You can hire a private taxi to the airport, but a cheaper alternative is one of the private shuttle buses.
There are a few companies in town, but a common and trusted one is "Ashruf"
For 40 SRD, they will pick you up or drop you off at any address you request.
Reservations are asked to be at least one day in advance.
Upon reservation, they will tell you the pick-up time. Depending on your location and the number of passengers, pick-up may be up to 4hrs before flight.
There is a car ferry (quite a good one) that runs between Albina and St Laurent, usually in the mornings but also Sunday evening, if you take it through Suriname with the aim of entering French Guyana, make sure you have all your docs intact, and you're visas and entry stamps in order, cuz the ferry goes to the French Guianese customs terminal, so you will be checked.
Taxis to Albina are not hard to find in Paramaribo, head to the market, as your looking at it, head left and you will
1. See the collective buses.
2. Start to hear people calling out to you for a taxi, and if you get close enough, they'll be all over you like a rash, fear not, they just want your business.
At this point you have 3 options.
1. You take the collective minibus, this is cheap (around 5-10euros, and they will take euros) and you will wait till the taxi is full, this is a lot of people, and it stops off all along the way, so it can take quite a long time too.
2. Take a taxi, this will be 15 euros per person but you will wait till the taxi is full (4 people).
3. Take a special taxi, this costs 60 euros for the cab, so if your 1 person, its quite expensive, 4 people, 15 euros each, but, you leave straight away.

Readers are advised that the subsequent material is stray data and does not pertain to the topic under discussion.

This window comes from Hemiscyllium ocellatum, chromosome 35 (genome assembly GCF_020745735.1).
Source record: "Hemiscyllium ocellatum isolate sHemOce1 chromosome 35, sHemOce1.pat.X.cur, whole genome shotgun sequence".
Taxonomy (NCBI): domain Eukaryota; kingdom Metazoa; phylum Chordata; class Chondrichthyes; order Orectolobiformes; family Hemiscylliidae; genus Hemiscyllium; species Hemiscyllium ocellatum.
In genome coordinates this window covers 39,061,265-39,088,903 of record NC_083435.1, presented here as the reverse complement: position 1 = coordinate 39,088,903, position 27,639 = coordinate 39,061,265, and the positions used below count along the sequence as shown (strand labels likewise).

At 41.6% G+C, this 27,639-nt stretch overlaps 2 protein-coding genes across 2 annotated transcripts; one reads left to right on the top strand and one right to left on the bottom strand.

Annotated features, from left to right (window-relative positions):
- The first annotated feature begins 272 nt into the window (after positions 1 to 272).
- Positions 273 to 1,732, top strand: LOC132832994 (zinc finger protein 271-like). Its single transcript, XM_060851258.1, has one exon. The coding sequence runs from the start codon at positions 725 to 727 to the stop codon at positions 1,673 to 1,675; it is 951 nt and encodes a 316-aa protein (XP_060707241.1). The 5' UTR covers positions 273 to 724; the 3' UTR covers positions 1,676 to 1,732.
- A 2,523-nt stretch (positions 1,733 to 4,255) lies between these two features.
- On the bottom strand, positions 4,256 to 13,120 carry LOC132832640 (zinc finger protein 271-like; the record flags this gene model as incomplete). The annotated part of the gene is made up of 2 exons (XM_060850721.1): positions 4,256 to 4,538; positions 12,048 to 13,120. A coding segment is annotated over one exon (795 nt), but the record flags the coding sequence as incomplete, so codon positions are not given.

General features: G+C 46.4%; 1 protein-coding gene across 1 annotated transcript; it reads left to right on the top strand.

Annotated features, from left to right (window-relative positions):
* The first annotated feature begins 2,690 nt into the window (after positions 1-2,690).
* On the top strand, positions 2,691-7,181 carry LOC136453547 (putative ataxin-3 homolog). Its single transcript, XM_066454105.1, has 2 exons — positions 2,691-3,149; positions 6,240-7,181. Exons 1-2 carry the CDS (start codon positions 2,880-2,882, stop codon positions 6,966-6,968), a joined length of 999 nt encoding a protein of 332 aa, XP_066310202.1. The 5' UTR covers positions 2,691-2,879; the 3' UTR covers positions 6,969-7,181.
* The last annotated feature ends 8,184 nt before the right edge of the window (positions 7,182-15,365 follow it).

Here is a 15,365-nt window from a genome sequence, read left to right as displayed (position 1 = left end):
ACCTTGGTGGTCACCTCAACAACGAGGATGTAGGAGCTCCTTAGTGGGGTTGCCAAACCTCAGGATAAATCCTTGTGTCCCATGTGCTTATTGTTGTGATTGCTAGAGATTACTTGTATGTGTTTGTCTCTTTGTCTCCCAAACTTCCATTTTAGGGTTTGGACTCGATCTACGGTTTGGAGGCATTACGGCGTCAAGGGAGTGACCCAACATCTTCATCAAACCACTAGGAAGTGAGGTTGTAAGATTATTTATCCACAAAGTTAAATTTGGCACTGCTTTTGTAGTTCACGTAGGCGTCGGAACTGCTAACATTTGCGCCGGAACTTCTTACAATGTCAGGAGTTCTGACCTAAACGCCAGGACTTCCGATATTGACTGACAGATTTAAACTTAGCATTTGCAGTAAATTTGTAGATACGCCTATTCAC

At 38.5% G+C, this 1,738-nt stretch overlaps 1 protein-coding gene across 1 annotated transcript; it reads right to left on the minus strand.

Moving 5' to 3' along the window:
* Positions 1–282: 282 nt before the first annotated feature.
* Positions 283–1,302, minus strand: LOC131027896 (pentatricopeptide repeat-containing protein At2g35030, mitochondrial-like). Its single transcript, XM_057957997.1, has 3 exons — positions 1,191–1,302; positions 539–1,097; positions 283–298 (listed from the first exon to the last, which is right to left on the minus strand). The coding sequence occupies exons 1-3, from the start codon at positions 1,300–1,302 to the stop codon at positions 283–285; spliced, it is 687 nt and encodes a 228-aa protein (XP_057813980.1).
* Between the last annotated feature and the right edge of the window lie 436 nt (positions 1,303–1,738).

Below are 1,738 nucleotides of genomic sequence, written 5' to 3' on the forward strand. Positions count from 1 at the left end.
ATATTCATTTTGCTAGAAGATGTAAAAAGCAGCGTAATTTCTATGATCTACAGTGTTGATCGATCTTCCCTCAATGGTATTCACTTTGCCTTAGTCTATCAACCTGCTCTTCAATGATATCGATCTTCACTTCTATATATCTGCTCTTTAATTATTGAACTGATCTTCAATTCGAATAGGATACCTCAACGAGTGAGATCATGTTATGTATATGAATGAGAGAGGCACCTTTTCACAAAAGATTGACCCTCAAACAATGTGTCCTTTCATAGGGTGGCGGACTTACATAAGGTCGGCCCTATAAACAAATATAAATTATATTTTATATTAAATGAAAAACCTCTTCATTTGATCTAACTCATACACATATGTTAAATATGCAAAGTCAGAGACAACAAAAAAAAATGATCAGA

Taxis will also do this if they are called to your hotel, but the rate can vary up to 90 euros/300SRD for this, and for the sake of walking to the taxi rank, it isn't worth it.
Whichever choice you make, the route between Paramaribo and Albina is FUN - depending on your will to live, of course. The route itself isn't that bad, a bit pot-holy in places, but OK, the drama is the speed at which the taxi guys go, and depending on how powerful their car is, depends on this speed, you can go as slow as 130km/h or as fast as 160km/h and most of the time you don't slow down for oncoming traffic, so stand by for involuntary reflexes all you drivers.
I find that if you have a good night out in Paramaribo the night before leaving, you can get some sleep in the car and this minimises any potential trauma you might experience. Expect the journey to take around an hour and a half in a special taxi, anything up to 3 hours in a collective (depending on stops).
From New Amsterdam Pier in Commewijne, we returned to Paramaribo by water taxi.
All passengers must wear a life jacket at all times.
A word of warning: watch your head as you go on board! I didn't, and hit my head on the low roof - it was very painful and produced a large bump which hurt for many days afterwards, amking it painful to wear a hat!
All the tourist buses in Surinam are built in Japan for the Japanese, whose legs are considerably shorter than European legs. Hence the buses are extremely uncomfortable for any long journey. One good thing - they are air conditioned - a must in the oppressive heat in this part of the world!
From London we travel on flight BW901 to Port of Spain, Trinidad where we take connecting flight BW883 to Paramaribo after a six hour stopover (we grab a taxi and go into the centre of Port of Spain for a drink). BWIA fly from London to Trinidad every day of the week, via either St Lucia or Barbados. BWIA is the oldest airline in the Caribbean, connecting the various islands for more than 60 years. We are pleasantly surprised by the amount of legroom on the flights, being six foot tall I normally sit with my legs firmly wedged into the back of the person in front, but on the BWIA plane there are a good four inches spare. Very comfortable indeed! The flight is smooth, the food is acceptable, and alcoholic drinks are charged extra. We arrive in Paramaribo at the Johan Adolf Pengel Airport, 50km south of the city and Surinam’s only international airport. Originally called Zanderij, at the end of the eighties the airport was renamed in honour of Suriname's most famous politician, Johan Adolf Pengel, who was Suriname's prime-minister from 1963 until 1969.